Education specialist Pearson will begin trialling Microsoft HoloLens augmented reality apps in one UK school this autumn – an independent sixth form college that's sponsored by the MoD.
Pearson’s theory is that the apps won’t lead to a dystopian future without teachers, but instead teachers can use them to make education even better, said Mark Christian, who heads Pearson’s work on the augmented reality/virtual reality front.
Work on designing augmented reality apps began in April last year as part of a project with Microsoft, which covers about half the bills and helps with development, Christian said. So far, Pearson has run trials with 18- to 21-year-olds at the Royal School of Military Engineering in Chatham, Kent, as well as in the US and Australia.
In July, he says Pearson will start trials at public high schools in Auckland, New Zealand. And Pearson will debut its apps with 16- to 18-year-olds at the Welbeck Defence Sixth Form College in Loughborough, Leicestershire (where Pearson already manages education), in the autumn. Welbeck is sponsored by the MoD and funds students who plan on making a career in the UK military (although it also takes in a small number of privately funded kids).
One of the apps that students will get to try displays a simulated human body that students could walk around and interact with — useful for anatomy classes. Another is a maths app that students could use in geometry or trigonometry class if the teacher’s 3D drawing skills leave a little bit to be desired. There’s also a chemistry app for building molecules, or a history app for viewing objects in virtualized museums.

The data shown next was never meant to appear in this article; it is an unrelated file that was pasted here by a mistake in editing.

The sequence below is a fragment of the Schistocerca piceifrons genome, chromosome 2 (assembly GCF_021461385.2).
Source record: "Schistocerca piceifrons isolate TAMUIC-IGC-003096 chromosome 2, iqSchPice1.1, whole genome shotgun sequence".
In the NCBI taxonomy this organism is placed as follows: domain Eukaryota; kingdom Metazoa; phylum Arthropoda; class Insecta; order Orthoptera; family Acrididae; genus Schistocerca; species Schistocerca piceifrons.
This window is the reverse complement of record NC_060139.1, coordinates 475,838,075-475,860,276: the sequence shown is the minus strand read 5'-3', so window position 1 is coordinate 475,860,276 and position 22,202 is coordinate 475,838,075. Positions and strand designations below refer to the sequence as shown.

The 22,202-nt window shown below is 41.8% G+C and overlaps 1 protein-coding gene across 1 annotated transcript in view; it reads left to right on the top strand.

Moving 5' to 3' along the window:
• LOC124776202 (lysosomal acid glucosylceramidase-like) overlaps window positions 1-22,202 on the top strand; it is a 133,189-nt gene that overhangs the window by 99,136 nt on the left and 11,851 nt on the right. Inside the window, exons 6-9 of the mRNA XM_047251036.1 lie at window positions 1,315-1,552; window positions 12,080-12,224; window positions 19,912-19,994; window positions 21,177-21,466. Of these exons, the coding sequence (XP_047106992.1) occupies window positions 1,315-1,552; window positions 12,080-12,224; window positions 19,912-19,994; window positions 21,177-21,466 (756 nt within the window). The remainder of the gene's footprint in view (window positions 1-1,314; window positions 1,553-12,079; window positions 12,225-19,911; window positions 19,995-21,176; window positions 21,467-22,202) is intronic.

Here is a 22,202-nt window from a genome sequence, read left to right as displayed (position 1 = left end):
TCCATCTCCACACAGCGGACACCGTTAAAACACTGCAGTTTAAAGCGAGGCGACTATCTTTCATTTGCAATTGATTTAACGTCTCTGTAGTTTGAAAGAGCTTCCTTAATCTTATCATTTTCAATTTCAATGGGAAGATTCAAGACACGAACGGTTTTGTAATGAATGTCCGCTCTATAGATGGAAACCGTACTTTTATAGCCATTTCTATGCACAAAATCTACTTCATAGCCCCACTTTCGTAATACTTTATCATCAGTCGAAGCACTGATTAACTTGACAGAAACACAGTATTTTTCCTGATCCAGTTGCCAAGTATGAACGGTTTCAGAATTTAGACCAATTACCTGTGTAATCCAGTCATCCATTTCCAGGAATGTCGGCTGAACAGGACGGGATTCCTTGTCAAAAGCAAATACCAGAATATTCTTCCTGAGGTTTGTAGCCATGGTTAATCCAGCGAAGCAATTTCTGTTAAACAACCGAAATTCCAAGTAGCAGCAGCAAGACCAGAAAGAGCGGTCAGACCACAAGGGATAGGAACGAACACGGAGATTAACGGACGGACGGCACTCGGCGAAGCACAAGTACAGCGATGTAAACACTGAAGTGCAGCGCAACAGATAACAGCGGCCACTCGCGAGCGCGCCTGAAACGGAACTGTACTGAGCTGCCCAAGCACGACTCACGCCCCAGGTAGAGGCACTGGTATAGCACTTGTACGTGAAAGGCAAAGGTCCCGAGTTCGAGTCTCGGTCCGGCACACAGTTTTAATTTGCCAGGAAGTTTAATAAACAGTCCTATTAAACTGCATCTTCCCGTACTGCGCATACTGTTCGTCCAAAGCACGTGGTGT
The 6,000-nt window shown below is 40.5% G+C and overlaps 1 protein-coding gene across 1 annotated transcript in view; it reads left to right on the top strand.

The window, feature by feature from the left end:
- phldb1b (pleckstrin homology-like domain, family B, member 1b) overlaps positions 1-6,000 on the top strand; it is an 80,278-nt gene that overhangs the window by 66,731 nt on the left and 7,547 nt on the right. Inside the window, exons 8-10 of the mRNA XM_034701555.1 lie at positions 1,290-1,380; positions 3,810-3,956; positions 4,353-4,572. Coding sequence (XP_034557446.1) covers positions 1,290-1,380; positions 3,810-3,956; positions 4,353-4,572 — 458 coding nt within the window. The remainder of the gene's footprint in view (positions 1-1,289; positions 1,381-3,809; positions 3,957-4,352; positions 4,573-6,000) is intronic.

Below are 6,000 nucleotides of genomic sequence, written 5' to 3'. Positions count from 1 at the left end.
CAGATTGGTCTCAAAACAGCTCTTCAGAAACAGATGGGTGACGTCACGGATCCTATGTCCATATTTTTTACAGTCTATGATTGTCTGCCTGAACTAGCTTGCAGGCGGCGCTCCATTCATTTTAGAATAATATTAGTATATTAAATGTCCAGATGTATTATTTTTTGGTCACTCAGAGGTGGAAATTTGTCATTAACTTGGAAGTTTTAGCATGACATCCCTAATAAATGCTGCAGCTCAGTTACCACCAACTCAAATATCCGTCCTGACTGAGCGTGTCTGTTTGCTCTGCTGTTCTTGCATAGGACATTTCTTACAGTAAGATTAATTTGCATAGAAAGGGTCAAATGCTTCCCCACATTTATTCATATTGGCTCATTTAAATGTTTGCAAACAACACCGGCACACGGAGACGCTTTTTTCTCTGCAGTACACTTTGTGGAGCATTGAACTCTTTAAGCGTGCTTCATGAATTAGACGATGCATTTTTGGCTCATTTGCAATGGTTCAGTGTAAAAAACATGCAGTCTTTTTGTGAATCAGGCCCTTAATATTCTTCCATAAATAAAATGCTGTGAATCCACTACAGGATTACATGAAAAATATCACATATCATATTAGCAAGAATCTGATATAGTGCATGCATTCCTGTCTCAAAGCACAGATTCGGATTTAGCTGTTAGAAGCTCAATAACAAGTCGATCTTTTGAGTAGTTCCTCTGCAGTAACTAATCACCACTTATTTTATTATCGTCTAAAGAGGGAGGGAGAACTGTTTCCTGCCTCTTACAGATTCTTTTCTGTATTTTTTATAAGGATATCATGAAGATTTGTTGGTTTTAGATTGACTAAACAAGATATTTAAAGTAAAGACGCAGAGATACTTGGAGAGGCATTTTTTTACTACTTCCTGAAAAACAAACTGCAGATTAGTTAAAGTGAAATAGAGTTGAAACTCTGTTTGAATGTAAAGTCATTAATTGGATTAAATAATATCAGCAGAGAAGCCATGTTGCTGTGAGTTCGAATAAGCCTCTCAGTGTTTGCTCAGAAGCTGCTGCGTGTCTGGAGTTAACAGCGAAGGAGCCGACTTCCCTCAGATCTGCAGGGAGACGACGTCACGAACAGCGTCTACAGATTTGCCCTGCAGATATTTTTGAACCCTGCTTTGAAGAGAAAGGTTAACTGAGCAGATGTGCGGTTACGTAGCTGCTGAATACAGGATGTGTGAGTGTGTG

Under the project, Pearson purchased 50 HoloLens headsets: it uses 10 for development and 40 across all its trial sites. As part of the agreement with the schools, it will leave a few HoloLens headsets behind with the apps installed when the trial ends, Christian said.
At the Royal School of Military Engineering, which began trials in September, Pearson claimed that knowledge retention, engagement and the time to train after using Pearson’s augmented reality construction app on the HoloLens have all improved. HoloLens has made the drudgery of construction more interesting, Christian added. Other results are pending.
One snag for schools looking to adopt the HoloLens might be funding. Spending in England alone on 16- to 18-year-old education has been falling for the past 25 years. It was only about £6bn from 2015 to 2016, according to a report [PDF] by The Institute for Fiscal Studies.
Christian said Pearson will eventually be giving away some of its underperforming apps for free, while others are paid. But he admitted that the current upfront costs of the HoloLens will probably be too difficult for most state-funded schools to handle.
Unless the cost of the HoloLens goes down, Pearson develops a breakthrough, or schools settle for using a VR version of the apps (without the ability to interact with others as with the HoloLens versions), then adoption may be faster among schools in the private sector.
Microsoft has not yet responded to a request for comment.
Microsoft has sent us a statement:
“We developed Windows Mixed Reality as a platform to work across virtually any device type. We expect our partners to build devices ranging from $300 to $3000, including tethered, untethered, fully opaque and transparent displays, giving our customers choice to fit their unique lifestyles."®